Cherished Children and Straying Sheep

“See that you do not despise one of these little ones. For I tell you that their angels in heaven always see the face of my Father in heaven.  


What do you think? If a man owns a hundred sheep, and one of them wanders away, will he not leave the ninety-nine on the hills and go to look for the one that wandered off? And if he finds it, truly I tell you, he is happier about that one sheep than about the ninety-nine that did not wander off.


In the same way your Father in heaven is not willing that any of these little ones should perish.” (Matthew 18: 10-14, NIV)

smiling sheep

In today’s Lectionary Gospel reading, Jesus talks about children and sheep. This particular passage is part of a larger conversation that He was having with His disciples about who would be considered great in the Kingdom of Heaven, and naturally Jesus called a child over and turned the disciples’ expectations upside-down. (Matt. 18: 1-7)

Children weren’t considered great in 1st century culture, by any means; they were a financial burden, uneducated and inexperienced, and needed to be protected and cared for. Children were on the lowest rung of the social hierarchy ladder in Roman culture. Jesus is essentially telling his disciples that they need to become the lowest of the low, in order to be considered great in God’s kingdom.

Jesus reinforces that concept with an example of sheep. While sheep were common and provided a way to make a living (by selling wool, meat or milk) even by farmyard standards sheep certainly aren’t considered great or glamorous. They’re noisy, they smell, they’re not very bright, and they bite. However, in God’s kingdom, even one straying sheep is worth going after!

I’m sure that the disciples didn’t want to think of themselves as children or sheep. But once again, Jesus was trying to get the point across that those who follow Him have to humble themselves. Just asking the question of who would be greatest proves that the disciples didn’t get it yet.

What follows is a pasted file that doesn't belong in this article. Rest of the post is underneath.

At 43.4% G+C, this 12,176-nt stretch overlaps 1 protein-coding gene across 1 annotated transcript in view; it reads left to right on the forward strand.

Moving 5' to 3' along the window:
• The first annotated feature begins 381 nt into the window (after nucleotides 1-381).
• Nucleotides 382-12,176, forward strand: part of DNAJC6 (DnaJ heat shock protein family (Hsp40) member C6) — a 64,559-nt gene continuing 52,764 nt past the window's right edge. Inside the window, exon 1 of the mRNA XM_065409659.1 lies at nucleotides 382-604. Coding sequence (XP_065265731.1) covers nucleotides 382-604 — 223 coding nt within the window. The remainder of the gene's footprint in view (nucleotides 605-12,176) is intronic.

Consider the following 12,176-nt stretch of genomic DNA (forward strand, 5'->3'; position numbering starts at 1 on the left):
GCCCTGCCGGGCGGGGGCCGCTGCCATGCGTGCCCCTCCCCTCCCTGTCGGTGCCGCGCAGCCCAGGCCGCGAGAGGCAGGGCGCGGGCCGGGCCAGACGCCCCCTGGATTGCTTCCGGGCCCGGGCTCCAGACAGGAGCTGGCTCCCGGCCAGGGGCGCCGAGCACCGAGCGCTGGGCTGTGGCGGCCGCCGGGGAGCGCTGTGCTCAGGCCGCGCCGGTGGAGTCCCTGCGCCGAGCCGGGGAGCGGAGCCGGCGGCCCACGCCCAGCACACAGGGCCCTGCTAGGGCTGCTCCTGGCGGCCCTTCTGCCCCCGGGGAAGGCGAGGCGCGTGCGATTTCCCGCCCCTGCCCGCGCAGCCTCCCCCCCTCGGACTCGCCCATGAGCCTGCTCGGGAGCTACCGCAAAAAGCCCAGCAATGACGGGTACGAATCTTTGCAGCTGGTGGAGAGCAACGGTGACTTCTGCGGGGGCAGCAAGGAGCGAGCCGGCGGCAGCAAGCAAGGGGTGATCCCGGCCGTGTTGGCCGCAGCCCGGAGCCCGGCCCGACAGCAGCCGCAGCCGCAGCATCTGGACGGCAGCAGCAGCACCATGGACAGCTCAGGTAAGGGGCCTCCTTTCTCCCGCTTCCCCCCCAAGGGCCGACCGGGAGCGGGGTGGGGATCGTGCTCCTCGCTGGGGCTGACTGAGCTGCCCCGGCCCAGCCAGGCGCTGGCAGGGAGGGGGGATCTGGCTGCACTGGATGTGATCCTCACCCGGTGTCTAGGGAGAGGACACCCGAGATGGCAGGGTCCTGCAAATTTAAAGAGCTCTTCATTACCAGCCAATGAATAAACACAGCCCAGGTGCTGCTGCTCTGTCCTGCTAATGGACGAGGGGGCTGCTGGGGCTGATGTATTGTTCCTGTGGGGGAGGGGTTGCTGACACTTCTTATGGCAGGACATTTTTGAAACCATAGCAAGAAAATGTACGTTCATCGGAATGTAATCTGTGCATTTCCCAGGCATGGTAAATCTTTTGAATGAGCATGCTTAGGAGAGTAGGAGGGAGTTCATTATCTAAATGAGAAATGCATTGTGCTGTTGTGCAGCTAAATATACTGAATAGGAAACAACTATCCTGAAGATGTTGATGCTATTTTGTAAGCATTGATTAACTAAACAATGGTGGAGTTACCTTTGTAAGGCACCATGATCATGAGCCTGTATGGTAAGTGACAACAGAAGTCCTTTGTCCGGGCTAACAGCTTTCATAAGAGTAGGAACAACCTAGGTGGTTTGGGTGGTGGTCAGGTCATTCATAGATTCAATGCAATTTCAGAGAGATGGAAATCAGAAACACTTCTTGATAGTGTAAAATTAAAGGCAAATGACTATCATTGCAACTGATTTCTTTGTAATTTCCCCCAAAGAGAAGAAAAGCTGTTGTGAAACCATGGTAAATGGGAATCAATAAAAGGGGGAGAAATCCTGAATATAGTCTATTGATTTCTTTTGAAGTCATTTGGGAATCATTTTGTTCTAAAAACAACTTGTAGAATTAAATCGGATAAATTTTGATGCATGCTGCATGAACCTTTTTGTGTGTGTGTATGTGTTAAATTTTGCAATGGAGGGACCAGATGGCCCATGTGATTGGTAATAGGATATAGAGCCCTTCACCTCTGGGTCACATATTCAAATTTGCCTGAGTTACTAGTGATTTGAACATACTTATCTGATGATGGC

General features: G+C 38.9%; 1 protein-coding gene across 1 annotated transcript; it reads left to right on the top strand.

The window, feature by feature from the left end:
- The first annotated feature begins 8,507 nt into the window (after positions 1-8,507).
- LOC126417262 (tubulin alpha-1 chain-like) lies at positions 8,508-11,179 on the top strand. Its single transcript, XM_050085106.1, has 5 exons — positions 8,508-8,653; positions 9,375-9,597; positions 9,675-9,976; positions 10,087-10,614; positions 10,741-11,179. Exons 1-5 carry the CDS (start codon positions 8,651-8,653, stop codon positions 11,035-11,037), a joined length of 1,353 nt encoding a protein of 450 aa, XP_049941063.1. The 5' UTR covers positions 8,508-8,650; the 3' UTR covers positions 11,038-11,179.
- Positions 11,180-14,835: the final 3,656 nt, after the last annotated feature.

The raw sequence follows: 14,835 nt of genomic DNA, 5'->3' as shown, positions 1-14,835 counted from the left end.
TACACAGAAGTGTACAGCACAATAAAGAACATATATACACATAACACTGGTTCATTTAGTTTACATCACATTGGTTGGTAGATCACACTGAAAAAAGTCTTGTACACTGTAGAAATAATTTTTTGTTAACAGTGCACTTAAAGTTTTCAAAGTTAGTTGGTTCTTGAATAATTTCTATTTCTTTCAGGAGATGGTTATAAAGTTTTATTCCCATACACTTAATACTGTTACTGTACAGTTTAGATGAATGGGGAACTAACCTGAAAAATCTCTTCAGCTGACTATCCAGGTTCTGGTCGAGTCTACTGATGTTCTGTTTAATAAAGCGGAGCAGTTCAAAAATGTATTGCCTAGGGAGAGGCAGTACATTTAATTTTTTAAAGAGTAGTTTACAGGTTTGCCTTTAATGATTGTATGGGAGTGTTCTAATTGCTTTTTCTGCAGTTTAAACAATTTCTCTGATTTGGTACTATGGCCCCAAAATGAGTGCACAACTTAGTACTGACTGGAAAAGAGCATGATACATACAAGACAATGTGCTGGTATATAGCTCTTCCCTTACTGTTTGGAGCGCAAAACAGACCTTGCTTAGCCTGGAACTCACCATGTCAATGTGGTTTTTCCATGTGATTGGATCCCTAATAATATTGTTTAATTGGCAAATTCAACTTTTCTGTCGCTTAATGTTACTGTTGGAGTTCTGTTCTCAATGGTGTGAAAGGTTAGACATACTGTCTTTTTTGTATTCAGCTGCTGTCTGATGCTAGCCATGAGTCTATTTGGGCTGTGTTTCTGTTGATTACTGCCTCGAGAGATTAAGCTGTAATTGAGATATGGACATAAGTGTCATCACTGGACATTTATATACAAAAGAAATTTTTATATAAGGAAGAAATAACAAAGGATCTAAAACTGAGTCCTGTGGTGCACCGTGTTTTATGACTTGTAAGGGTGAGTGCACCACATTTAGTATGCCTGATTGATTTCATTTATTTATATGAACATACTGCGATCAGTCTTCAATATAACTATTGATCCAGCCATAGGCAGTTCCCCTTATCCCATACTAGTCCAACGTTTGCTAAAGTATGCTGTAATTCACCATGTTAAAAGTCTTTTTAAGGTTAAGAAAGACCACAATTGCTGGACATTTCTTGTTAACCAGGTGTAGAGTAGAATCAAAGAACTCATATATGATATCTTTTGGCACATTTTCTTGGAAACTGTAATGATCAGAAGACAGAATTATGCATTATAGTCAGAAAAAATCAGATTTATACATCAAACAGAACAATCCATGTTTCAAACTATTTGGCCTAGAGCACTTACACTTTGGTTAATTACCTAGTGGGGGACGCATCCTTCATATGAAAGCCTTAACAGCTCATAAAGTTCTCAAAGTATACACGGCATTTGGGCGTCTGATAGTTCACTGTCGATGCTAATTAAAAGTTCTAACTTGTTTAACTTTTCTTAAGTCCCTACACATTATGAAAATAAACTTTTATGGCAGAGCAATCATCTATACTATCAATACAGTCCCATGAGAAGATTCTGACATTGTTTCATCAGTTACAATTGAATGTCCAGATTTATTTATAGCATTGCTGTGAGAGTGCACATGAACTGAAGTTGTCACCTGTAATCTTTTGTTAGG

I have always been of the opinion that children “get it” far more easily than adults. Kids just seem to have an innate sense of who God is; that He loves them, and that they are precious in His eyes. They are often talked out of it as they grow older, but a little child’s perception of – and faith in – God is often rock-solid.

When my son was about three, he came bounding into my bedroom one morning and announced, “Jesus was in my room! He had on a white bathrobe.” Very matter-of-fact; no doubt whatsoever. My son was certain that Jesus was physically in his bedroom that morning. And we both thought that was pretty cool.

So maybe that’s what Jesus was referring to. Maybe he was trying to let us know that having a rock-solid, unwavering faith is something that shouldn’t be looked down upon. It isn’t something to dismiss as cute. It isn’t something anyone should be talked out of. It’s something to be cultivated and encouraged – especially in children! After all, “their angels in heaven” are apparently keeping an eye on this kind of stuff, and Jesus shouldn’t have to go racing down the hill to find them, if they wander off.

Either way, this is Lent.  Lent has traditionally been the season for remembering to humble ourselves before God. (Of course, we ought to be humble everyday, not just during Lent, but bear with me here.) For the next couple of weeks, I challenge you to imagine yourself as a cherished child, and as a sheep with a tendency to stray.  Humble yourself before God. Get back in touch with your child-like faith, and cultivate it. Spend time with the Holy Spirit – through scripture and in prayer – and really listen for the voice of the Shepherd.

What is He saying to you?


One thought on “Cherished Children and Straying Sheep

  1. My mom recently shared with me an experience that she had with Jesus, and I confess that I had to tell myself not to get cynical–but to tell myself that her experience was entirely possibly and probably a reality. Even if it was all in her own head, it was still real for her, and a holy moment, and I have no right to discount that.

    A mother with a more child-like faith than her daughter: very humbling. And makes me ask a lot of questions about why that is.

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